Any basic conservation action, such as using natural resources sparingly, recycling, reducing energy consumption, supporting local agriculture—in general, living more sustainably, will also benefit native pollinators. However, you can take some specific steps that will benefit them directly.
- Protect habitat for nesting, feeding, resting, overwintering, and migration. This includes protecting habitat for all life cycle stages—larvae, pupae, and adult.
- Maintain or restore habitat connectivity to ensure that pollinators have sufficient habitat to meet their needs. Connections between habitat patches also allows for dispersal to new areas.
- Plant native species when possible as native plants and insects have evolved closely together and are best adapted to the needs of many pollinators.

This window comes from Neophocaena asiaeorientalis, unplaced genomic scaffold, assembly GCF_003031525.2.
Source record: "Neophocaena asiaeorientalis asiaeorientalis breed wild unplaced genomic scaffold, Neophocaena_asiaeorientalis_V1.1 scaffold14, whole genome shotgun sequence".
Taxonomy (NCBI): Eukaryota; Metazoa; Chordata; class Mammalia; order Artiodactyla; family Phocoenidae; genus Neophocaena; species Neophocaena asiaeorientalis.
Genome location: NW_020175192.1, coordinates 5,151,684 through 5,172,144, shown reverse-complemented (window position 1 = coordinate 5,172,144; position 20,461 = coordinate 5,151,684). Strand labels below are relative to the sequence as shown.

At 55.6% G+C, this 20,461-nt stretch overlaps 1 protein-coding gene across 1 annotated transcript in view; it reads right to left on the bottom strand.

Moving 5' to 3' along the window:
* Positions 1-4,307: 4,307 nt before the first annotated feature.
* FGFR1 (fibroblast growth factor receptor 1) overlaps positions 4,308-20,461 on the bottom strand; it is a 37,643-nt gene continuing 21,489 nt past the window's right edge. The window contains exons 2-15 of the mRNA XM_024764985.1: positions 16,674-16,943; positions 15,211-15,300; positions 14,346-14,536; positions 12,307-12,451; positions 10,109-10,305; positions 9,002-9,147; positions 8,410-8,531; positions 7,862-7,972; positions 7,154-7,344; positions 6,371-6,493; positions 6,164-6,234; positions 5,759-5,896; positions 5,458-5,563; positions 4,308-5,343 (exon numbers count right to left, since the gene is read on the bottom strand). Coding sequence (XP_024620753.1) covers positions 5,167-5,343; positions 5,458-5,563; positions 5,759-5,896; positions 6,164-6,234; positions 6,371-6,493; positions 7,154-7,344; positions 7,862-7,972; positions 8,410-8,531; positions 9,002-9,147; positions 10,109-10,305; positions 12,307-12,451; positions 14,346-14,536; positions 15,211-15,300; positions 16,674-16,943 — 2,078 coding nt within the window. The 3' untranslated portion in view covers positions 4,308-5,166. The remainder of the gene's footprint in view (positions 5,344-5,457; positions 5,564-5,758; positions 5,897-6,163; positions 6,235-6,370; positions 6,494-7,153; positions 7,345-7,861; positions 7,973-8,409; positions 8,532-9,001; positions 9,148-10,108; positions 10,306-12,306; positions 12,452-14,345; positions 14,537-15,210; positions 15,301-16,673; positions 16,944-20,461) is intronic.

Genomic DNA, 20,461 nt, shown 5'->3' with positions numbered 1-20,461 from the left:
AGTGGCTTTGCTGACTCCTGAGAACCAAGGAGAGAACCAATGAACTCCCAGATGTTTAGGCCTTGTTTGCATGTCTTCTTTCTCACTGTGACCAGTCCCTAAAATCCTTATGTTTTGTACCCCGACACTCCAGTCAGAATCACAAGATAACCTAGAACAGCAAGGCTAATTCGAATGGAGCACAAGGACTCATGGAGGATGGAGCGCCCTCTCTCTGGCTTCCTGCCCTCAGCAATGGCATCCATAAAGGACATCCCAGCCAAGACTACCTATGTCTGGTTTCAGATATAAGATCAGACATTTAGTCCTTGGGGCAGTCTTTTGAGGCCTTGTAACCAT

- Minimize use of herbicides and insecticides, and use least-toxic chemicals when pesticides are necessary.
- Embrace unmanicured nature. Value “waste places” like farm hedgerows, old fields and field margins, and roadside embankments as they often provide nesting places for pollinators.
- Help your family, friends, and colleagues understand the importance of pollinators. Advocate for pollinator curricula in your children’s schools. This will go a long way toward countering “bee paranoia,” or “ insect paranoia” in general.